As President Biden and European Union leaders prepare to meet at a summit in Brussels next week, they are working toward an agreement that would settle long-running disputes over aircraft subsidies and tariffs on a wide range of products, which escalated during the Trump administration.
The tariffs have resulted from two parallel disputes, which began almost two decades ago, over subsidies that the governments have given to Airbus and Boeing. The European Union had imposed tariffs on about $4 billion of American products, while the United States levied tariffs on $7.5 billion of European goods. The levies cover a wide range of goods, including American peanut butter, orange juice and whiskey, and European wine and cheese.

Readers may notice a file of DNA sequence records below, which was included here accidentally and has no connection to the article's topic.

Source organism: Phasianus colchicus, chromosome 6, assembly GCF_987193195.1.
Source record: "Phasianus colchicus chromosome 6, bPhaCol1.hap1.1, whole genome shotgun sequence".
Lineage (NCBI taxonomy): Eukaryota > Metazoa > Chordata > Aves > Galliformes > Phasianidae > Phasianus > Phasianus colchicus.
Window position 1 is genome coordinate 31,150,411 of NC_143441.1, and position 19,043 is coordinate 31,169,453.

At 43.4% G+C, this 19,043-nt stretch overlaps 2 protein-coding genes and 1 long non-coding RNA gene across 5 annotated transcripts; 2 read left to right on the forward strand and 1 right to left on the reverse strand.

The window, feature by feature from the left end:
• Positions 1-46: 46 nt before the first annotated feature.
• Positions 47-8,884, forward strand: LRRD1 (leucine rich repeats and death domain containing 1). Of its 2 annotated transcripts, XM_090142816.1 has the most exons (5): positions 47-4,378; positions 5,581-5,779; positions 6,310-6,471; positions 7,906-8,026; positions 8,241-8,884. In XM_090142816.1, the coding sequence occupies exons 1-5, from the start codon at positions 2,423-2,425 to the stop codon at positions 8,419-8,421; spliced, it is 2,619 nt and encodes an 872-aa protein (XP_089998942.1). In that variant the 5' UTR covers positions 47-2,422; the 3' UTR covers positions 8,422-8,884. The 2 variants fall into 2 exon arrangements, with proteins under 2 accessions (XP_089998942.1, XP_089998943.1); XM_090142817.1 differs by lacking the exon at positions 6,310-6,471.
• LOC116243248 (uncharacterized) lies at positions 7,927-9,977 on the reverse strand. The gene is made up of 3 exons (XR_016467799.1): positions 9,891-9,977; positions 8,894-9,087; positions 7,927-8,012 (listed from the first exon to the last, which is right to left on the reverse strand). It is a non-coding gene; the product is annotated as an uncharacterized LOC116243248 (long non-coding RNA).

The two sides are also trying to resolve a fight over steel and aluminum tariffs that Mr. Trump imposed in 2018.
In March, they agreed to temporarily suspend tariffs on billions of dollars of each other’s aircraft, wine, food and other products. They now hope to reach a lasting agreement by mid-July, and to remove the tariffs by Dec. 1.
Resolving trade tensions with Europe and other allies is a priority for Mr. Biden. He and administration officials have said they want to rebuild those relationships, in part to counter China and Russia.
Describing his goals for the trip as he boarded Air Force One on Wednesday, he said: “Strengthening the alliance and make it clear to Putin and to China that Europe and the United States are tight, and the G7 is going to move.”